The report summarizes geothermal technical assistance, R&D and technology transfer activities of the Geo-Heat Center at Oregon Institute of Technology for the fourth quarter of FY-95. It describes 80 contacts with parties during this period related to technical assistance with geothermal direct heat projects. Areas dealt with include geothermal heat pumps, space heating, greenhouses, aquaculture, equipment and resources. Research activities are summarized on low-temperature resource assessment, geothermal energy cost evaluation and marketing strategy for geothermal district heating. Outreach activities include the publication of a geothermal direct use Bulletin, dissemination of information, geothermal library, technical papers and seminars, and progress monitor reports on geothermal resources and utilization.

  18. Geothermal materials development activities

    SciTech Connect

    Kukacka, L.E.

    1993-06-01

    This ongoing R&D program is a part of the Core Research Category of the Department of Energy/Geothermal Division initiative to accelerate the utilization of geothermal resources. High risk materials problems that if successfully solved will result in significant reductions in well drilling, fluid transport and energy conversion costs, are emphasized. The project has already developed several advanced materials systems that are being used by the geothermal industry and by Northeastern Electric, Gas and Steam Utilities. Specific topics currently being addressed include lightweight C0{sub 2}-resistant well cements, thermally conductive scale and corrosion resistant liner systems, chemical systems for lost circulation control, elastomer-metal bonding systems, and corrosion mitigation at the Geysers. Efforts to enhance the transfer of the technologies developed in these activities to other sectors of the economy are also underway.

  19. Geothermal direct-heat utilization assistance. Quarterly project progress report, January--March 1994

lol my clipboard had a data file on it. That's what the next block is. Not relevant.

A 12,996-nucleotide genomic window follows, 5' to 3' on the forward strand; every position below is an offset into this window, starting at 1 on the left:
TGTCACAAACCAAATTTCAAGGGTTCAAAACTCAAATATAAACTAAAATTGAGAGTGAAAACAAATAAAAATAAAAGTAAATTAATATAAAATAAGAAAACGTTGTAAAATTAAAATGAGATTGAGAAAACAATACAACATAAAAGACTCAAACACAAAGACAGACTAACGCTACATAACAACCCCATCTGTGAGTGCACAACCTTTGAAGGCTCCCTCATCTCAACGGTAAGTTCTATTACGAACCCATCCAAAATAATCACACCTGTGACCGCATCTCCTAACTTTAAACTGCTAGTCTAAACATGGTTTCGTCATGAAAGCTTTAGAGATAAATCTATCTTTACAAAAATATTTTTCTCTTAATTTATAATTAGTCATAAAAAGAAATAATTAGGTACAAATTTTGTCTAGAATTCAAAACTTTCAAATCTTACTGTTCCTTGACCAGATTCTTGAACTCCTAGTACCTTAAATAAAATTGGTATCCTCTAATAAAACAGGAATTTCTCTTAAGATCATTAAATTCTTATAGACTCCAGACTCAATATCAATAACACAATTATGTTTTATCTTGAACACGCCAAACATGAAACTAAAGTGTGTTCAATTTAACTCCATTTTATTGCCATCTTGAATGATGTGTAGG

SciTech Connect

    Not Available

    1994-05-01

    The Geo-Heat Center provides technical assistance on geothermal direct heat applications to developers, consultants and the public which could include: data and information on low-temperature (< 1500 C) resources, space and district heating, geothermal heat pumps, greenhouses, aquaculture, industrial processes and other technologies. This assistance could include preliminary engineering feasibility studies, review of direct-use project plans, assistance in project material and equipment selection, analysis and solutions of project operating problems, and information on resources and utilization. The following are brief descriptions of technical assistance provided during the second quarter of the program.

  20. Geothermal: Energy for development - The World Bank and geothermal development

    SciTech Connect

    Bertelsmeier, W.

    1986-01-01

    The World Bank views geothermal energy as one of a variety of natural resources which can be developed to supply the energy needs of a country. Since the World Bank Group finances projects in developing countries. This paper discusses geothermal energy only in that context. Geothermal power is generated in nine developing countries today, which represent nearly 40% of worldwide geothermal generating capacity. The World Bank has helped finance geothermal investments in six of these countries-the Phillippines, Mexico, El Salvador, Nicaragua, Indonesia and Kenya.